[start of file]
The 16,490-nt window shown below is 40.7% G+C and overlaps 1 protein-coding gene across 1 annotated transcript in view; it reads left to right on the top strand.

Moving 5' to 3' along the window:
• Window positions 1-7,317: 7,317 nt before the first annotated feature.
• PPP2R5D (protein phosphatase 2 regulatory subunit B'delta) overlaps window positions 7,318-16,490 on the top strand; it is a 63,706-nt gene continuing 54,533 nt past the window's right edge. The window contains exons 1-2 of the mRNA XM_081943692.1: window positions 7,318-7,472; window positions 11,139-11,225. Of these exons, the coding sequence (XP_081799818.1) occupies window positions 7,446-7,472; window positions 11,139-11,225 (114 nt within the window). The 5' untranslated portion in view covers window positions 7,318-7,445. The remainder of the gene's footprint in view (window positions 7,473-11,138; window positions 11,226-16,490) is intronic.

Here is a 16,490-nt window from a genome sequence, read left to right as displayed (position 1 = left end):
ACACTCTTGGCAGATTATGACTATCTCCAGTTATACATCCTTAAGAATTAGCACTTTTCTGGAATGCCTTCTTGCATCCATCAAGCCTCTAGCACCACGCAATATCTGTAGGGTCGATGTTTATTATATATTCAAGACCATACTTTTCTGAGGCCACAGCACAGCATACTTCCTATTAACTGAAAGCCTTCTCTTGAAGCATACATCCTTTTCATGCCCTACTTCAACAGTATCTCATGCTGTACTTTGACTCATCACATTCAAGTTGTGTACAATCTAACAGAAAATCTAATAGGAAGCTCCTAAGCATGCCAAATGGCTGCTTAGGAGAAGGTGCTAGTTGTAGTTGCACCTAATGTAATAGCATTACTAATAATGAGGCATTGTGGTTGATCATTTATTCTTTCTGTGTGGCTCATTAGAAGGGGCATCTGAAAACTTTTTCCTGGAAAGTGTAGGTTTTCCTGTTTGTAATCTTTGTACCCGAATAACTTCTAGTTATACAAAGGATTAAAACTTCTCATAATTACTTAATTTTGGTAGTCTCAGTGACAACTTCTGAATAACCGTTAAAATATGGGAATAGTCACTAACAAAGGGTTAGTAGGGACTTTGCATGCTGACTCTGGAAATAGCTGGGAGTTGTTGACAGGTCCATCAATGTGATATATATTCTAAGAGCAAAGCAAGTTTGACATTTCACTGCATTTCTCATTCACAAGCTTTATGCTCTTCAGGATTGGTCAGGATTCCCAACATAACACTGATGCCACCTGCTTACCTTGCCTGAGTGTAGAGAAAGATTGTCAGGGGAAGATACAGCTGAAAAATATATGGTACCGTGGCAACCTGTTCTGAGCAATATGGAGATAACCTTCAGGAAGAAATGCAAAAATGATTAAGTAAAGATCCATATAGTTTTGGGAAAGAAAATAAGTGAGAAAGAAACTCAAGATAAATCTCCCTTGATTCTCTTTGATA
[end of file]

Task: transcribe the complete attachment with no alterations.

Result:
The 16,490-nt window shown below is 40.7% G+C and overlaps 1 protein-coding gene across 1 annotated transcript in view; it reads left to right on the top strand.

Moving 5' to 3' along the window:
• Window positions 1-7,317: 7,317 nt before the first annotated feature.
• PPP2R5D (protein phosphatase 2 regulatory subunit B'delta) overlaps window positions 7,318-16,490 on the top strand; it is a 63,706-nt gene continuing 54,533 nt past the window's right edge. The window contains exons 1-2 of the mRNA XM_081943692.1: window positions 7,318-7,472; window positions 11,139-11,225. Of these exons, the coding sequence (XP_081799818.1) occupies window positions 7,446-7,472; window positions 11,139-11,225 (114 nt within the window). The 5' untranslated portion in view covers window positions 7,318-7,445. The remainder of the gene's footprint in view (window positions 7,473-11,138; window positions 11,226-16,490) is intronic.

Here is a 16,490-nt window from a genome sequence, read left to right as displayed (position 1 = left end):
ACACTCTTGGCAGATTATGACTATCTCCAGTTATACATCCTTAAGAATTAGCACTTTTCTGGAATGCCTTCTTGCATCCATCAAGCCTCTAGCACCACGCAATATCTGTAGGGTCGATGTTTATTATATATTCAAGACCATACTTTTCTGAGGCCACAGCACAGCATACTTCCTATTAACTGAAAGCCTTCTCTTGAAGCATACATCCTTTTCATGCCCTACTTCAACAGTATCTCATGCTGTACTTTGACTCATCACATTCAAGTTGTGTACAATCTAACAGAAAATCTAATAGGAAGCTCCTAAGCATGCCAAATGGCTGCTTAGGAGAAGGTGCTAGTTGTAGTTGCACCTAATGTAATAGCATTACTAATAATGAGGCATTGTGGTTGATCATTTATTCTTTCTGTGTGGCTCATTAGAAGGGGCATCTGAAAACTTTTTCCTGGAAAGTGTAGGTTTTCCTGTTTGTAATCTTTGTACCCGAATAACTTCTAGTTATACAAAGGATTAAAACTTCTCATAATTACTTAATTTTGGTAGTCTCAGTGACAACTTCTGAATAACCGTTAAAATATGGGAATAGTCACTAACAAAGGGTTAGTAGGGACTTTGCATGCTGACTCTGGAAATAGCTGGGAGTTGTTGACAGGTCCATCAATGTGATATATATTCTAAGAGCAAAGCAAGTTTGACATTTCACTGCATTTCTCATTCACAAGCTTTATGCTCTTCAGGATTGGTCAGGATTCCCAACATAACACTGATGCCACCTGCTTACCTTGCCTGAGTGTAGAGAAAGATTGTCAGGGGAAGATACAGCTGAAAAATATATGGTACCGTGGCAACCTGTTCTGAGCAATATGGAGATAACCTTCAGGAAGAAATGCAAAAATGATTAAGTAAAGATCCATATAGTTTTGGGAAAGAAAATAAGTGAGAAAGAAACTCAAGATAAATCTCCCTTGATTCTCTTTGATA